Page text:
Hello, you all!
Everyone who’s found this because of my irregular Noblebright Spotlight series might be in for a little bit of a shock, though it might not be that much of one if you read the last part of the title (or have been following my musings and reviews for a while): Obsidian: Awakening is a grimdark historical fantasy epic of two sides of a war. (And it’s on 99cent sale – with a special deal on the paperback (which is gorgeous!!) as well – for a week starting this very August 21st.)
But if you’re wondering why or how I loved Obsidian, here’s the link to my full review.
Or you can just jump into this sample short story that highlights Sienna’s writing style and the themes of Obsidian (available only in the Paperback):
No Happy Ending
A glimpse into the life of one trueblood oracle
The first vision he had was of his mother leaving. In it, she wore a blue gown; blue like the sky that stretched beyond the furthest dune he’d ever visited, beyond the faint outline of that white rock shaped like a woman’s back, beyond places he couldn’t see or imagine or follow. Behind her, the desert stood still and quiet, save for the occasional wind that whistled as it tugged on the hem of her dress and messed up the braids in her hair. It was early morning, and the horizon was dancing on its toes in a dress of pink, purple, and blue––a complex blending of gentle shades that revealed much, and concealed more of what lay beyond where the sky touched the sand.It wasn’t too different from the way she’d smiled that morning. Not different at all from the way she’d always smiled at him, or Djari. There were things the kha’ari of Visarya would never say to her children––burdens she’d always kept as her own beneath the mildness of her tone and the mask she always wore.
Goodbye had been one of them. She’d never said that word, not once, no matter how many times she had to go away.
She hadn’t said it that morning, either. She’d left him words he didn’t understand, instructions he didn’t know how to follow.
“Hold on to this for me.” She took off an earring, one half of her favorite pair made of yellow sunstones with glitters in them––the same yellow as her eyes when she’d looked at
that foal she couldn’t save, or that time when she’d found him in her tent crying over something father had said.
He looked at the earring in her hand, and a strange chill he didn’t understand climbed up his back–made him hesitate. “But you will have only one.”
“If I ever lose this one…” She gestured at the one left hanging from her ear. “…then you will still have it, and we will remember it once existed.”
“But what if I lose it?”
She paused for a moment to look at him––sensing, as she always did,
the worry he’d failed to hide. “Then we will find something new. Something just as beautiful, just as precious.”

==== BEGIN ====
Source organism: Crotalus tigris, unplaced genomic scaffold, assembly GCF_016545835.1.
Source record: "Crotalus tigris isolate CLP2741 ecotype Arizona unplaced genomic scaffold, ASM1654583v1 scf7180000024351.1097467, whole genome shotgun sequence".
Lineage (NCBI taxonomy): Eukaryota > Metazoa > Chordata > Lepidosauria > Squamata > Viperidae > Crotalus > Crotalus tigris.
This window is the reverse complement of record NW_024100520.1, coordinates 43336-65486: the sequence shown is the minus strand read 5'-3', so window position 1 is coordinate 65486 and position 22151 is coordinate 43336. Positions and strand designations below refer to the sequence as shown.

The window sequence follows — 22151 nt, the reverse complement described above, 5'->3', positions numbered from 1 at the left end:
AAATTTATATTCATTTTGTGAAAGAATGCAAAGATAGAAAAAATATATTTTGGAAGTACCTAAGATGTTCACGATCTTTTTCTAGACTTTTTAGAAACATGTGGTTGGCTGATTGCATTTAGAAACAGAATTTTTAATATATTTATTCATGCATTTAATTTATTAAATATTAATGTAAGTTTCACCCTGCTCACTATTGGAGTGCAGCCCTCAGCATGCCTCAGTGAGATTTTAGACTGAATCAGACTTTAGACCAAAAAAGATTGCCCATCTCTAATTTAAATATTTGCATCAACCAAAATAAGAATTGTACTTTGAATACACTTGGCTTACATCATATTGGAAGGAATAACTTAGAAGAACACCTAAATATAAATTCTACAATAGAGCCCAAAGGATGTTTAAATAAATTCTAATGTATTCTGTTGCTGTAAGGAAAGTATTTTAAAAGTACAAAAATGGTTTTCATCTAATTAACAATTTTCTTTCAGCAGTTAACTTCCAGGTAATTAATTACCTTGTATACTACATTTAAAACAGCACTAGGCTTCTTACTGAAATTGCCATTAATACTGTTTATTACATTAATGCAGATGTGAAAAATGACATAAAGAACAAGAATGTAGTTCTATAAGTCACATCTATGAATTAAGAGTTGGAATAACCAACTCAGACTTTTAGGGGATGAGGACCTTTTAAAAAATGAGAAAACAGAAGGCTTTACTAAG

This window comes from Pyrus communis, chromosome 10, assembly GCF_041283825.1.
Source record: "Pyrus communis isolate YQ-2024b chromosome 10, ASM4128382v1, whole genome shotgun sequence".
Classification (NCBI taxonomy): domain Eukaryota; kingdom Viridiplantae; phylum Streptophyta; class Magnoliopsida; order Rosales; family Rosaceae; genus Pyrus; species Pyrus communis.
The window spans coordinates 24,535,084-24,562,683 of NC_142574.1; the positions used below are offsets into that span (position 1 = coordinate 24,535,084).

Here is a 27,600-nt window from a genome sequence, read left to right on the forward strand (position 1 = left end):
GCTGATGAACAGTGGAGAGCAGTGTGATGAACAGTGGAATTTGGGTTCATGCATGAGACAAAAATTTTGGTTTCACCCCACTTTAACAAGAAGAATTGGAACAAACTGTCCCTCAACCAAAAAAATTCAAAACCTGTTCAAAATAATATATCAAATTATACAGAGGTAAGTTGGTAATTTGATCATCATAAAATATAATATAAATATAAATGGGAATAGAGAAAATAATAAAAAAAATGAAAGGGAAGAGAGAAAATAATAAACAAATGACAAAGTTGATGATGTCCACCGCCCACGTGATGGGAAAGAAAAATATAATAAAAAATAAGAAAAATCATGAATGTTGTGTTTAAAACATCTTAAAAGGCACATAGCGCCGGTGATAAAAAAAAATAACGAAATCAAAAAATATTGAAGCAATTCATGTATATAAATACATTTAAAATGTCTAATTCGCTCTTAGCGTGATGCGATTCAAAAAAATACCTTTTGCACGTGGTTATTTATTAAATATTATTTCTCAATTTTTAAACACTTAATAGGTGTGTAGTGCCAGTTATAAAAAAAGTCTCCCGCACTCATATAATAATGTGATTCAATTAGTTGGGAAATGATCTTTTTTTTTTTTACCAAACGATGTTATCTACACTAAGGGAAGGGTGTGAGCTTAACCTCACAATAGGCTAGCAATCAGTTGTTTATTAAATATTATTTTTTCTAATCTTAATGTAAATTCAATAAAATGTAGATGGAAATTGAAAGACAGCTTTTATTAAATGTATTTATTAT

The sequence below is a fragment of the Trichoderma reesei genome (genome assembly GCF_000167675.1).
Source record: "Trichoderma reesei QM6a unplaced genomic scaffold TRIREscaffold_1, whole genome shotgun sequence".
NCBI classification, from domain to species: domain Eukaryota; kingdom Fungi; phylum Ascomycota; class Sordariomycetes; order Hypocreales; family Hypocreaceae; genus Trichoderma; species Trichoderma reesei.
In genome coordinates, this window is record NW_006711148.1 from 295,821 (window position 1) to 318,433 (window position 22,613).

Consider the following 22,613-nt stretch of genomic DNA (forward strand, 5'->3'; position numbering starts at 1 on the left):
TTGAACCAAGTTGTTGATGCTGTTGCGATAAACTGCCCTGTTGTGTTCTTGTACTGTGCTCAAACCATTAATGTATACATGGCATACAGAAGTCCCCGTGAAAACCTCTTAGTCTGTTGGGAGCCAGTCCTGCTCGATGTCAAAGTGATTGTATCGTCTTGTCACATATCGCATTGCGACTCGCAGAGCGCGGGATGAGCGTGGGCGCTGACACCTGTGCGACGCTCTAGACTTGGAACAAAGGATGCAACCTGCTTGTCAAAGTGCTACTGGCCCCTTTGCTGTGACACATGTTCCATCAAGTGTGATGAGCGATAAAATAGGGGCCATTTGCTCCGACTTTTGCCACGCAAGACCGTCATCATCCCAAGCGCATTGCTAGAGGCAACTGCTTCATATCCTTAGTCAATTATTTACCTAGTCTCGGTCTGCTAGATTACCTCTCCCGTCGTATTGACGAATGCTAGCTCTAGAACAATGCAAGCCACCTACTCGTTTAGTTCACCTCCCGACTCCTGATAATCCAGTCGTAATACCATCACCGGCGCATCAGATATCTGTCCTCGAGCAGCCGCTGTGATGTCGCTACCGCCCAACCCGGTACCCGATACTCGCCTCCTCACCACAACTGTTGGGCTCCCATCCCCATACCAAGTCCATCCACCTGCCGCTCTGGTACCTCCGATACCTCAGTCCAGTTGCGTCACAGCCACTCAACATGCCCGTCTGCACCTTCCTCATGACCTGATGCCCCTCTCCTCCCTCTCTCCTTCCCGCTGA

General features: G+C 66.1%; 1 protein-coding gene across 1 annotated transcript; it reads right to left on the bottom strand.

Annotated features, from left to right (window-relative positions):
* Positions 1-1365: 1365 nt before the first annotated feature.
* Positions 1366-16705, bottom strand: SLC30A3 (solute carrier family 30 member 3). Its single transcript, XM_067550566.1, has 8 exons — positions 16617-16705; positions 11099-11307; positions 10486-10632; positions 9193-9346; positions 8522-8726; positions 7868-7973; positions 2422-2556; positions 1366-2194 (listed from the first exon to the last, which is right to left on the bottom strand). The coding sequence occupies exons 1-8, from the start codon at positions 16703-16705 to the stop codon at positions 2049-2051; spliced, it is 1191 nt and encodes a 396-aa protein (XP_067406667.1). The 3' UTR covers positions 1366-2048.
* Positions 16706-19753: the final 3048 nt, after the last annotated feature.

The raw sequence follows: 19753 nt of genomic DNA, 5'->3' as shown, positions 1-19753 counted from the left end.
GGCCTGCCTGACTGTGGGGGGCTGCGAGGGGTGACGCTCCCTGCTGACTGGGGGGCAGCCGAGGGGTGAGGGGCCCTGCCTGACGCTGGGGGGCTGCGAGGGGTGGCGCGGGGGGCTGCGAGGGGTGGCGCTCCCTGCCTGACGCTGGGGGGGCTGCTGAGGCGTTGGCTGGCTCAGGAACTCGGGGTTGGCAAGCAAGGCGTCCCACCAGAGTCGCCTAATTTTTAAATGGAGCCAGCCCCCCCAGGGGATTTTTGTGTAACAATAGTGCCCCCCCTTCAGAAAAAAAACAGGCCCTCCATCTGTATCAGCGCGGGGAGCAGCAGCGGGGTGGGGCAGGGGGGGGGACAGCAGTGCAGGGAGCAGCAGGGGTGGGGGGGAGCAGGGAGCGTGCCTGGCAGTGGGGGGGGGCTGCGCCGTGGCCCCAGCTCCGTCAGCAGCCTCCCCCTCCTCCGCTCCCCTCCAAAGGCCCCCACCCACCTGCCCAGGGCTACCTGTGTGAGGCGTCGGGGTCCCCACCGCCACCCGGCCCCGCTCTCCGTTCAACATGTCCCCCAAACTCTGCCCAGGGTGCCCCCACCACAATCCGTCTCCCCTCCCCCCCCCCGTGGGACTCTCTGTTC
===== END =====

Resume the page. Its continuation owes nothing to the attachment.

“And if I lose that, too?”
“Then you must find another, and another, and another.” Smiling, she reached out her hand to touch his face, her fingers cool against his skin. They were trembling, too, like her voice as she spoke, like the light in her eyes, like him as he sensed something wasn’t right. “Never be afraid to lose things, Nazir. Life is only precious when you learn to love something enough to cry when you lose it.” She leaned over and planted a kiss above his brow––not the kind she used to give after bedtime stories, or when he or Djari did something right. It felt more like a sword gripped before a fight, reassuring and unnerving at the same time. She said, “We must find the courage to love things and the strength to survive losing them, or else life holds very little meaning, and the world holds no joy.”
Nazir didn’t understand it; not truly, not at the time. He remembered taking the earring anyway. He remembered her smile before she turned away. He remembered the silhouette her gown made as it blended and disappeared into the blue sky when she left.
He remembered wondering why it felt like it was the last time he would ever see her.
The earring had gone missing when they brought her back–her favorite sunstone lost somewhere in the desert, buried in the sand. Blue gown, swallowed whole by blue sky.
He had seen that, too––how it happened, what they did to her, for how long, and how many times. He knew where those marks on her corpse had come from. He had seen it in his visions––first when he was twelve, several times more before their last conversation, on the day she was buried, and on nights like this: sitting here alone, far away from camp, running from responsibilities. Running from grief, from rage, and the hurt and disappointment in his father’s eyes when he asked why his son hadn’t seen it coming. He’d lied about that, of course. He had seen it coming. He just didn’t know when it would happen.
Lies and excuses. Nazir caught himself at that thought. You could have told someone. Something could have been done. You could have said something if you weren’t such a coward.
Too much of a coward, even now.